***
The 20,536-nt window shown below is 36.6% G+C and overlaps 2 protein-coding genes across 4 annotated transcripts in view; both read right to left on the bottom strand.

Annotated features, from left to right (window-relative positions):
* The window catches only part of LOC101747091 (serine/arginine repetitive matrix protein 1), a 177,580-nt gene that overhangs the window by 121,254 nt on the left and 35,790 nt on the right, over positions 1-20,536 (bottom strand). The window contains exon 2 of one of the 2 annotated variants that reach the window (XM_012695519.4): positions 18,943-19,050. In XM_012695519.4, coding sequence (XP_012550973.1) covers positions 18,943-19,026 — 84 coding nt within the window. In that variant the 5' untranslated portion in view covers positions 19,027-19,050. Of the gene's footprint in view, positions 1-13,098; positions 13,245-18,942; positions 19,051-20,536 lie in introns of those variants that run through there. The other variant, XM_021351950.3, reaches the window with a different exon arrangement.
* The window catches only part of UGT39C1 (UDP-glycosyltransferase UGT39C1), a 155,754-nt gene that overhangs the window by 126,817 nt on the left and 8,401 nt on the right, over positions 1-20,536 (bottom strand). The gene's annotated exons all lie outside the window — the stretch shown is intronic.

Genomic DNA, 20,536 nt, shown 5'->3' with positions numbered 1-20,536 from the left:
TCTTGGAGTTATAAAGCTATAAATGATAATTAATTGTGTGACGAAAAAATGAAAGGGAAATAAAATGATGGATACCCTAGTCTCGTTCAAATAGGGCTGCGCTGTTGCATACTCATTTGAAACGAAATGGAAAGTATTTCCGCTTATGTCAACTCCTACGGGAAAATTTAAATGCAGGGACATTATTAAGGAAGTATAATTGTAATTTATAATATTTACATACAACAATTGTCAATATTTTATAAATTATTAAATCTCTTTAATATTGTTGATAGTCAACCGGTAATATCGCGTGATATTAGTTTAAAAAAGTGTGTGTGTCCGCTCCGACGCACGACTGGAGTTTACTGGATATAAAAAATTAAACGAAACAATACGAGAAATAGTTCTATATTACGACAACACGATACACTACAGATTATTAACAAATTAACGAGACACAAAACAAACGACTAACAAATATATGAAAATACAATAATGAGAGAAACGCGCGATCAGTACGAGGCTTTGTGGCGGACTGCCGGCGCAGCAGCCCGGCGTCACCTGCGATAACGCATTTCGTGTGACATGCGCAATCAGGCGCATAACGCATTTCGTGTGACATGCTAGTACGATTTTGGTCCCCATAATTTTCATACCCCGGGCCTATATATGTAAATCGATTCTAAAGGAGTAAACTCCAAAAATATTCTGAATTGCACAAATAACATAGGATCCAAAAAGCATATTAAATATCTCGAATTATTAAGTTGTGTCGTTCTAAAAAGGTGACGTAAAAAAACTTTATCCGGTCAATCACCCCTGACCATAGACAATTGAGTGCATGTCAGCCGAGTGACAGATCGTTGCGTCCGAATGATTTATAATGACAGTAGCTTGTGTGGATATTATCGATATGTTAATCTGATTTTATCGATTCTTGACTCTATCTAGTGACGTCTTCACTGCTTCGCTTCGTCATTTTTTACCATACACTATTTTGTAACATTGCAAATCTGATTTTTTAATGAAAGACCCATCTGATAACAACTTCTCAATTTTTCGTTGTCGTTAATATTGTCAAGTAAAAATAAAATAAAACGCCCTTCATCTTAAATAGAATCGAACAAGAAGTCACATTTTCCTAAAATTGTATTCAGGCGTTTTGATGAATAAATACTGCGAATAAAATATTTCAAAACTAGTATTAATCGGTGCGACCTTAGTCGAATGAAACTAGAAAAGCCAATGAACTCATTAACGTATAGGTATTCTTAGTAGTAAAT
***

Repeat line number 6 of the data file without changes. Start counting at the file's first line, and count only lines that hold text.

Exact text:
TCTTGGAGTTATAAAGCTATAAATGATAATTAATTGTGTGACGAAAAAATGAAAGGGAAATAAAATGATGGATACCCTAGTCTCGTTCAAATAGGGCTGCGCTGTTGCATACTCATTTGAAACGAAATGGAAAGTATTTCCGCTTATGTCAACTCCTACGGGAAAATTTAAATGCAGGGACATTATTAAGGAAGTATAATTGTAATTTATAATATTTACATACAACAATTGTCAATATTTTATAAATTATTAAATCTCTTTAATATTGTTGATAGTCAACCGGTAATATCGCGTGATATTAGTTTAAAAAAGTGTGTGTGTCCGCTCCGACGCACGACTGGAGTTTACTGGATATAAAAAATTAAACGAAACAATACGAGAAATAGTTCTATATTACGACAACACGATACACTACAGATTATTAACAAATTAACGAGACACAAAACAAACGACTAACAAATATATGAAAATACAATAATGAGAGAAACGCGCGATCAGTACGAGGCTTTGTGGCGGACTGCCGGCGCAGCAGCCCGGCGTCACCTGCGATAACGCATTTCGTGTGACATGCGCAATCAGGCGCATAACGCATTTCGTGTGACATGCTAGTACGATTTTGGTCCCCATAATTTTCATACCCCGGGCCTATATATGTAAATCGATTCTAAAGGAGTAAACTCCAAAAATATTCTGAATTGCACAAATAACATAGGATCCAAAAAGCATATTAAATATCTCGAATTATTAAGTTGTGTCGTTCTAAAAAGGTGACGTAAAAAAACTTTATCCGGTCAATCACCCCTGACCATAGACAATTGAGTGCATGTCAGCCGAGTGACAGATCGTTGCGTCCGAATGATTTATAATGACAGTAGCTTGTGTGGATATTATCGATATGTTAATCTGATTTTATCGATTCTTGACTCTATCTAGTGACGTCTTCACTGCTTCGCTTCGTCATTTTTTACCATACACTATTTTGTAACATTGCAAATCTGATTTTTTAATGAAAGACCCATCTGATAACAACTTCTCAATTTTTCGTTGTCGTTAATATTGTCAAGTAAAAATAAAATAAAACGCCCTTCATCTTAAATAGAATCGAACAAGAAGTCACATTTTCCTAAAATTGTATTCAGGCGTTTTGATGAATAAATACTGCGAATAAAATATTTCAAAACTAGTATTAATCGGTGCGACCTTAGTCGAATGAAACTAGAAAAGCCAATGAACTCATTAACGTATAGGTATTCTTAGTAGTAAAT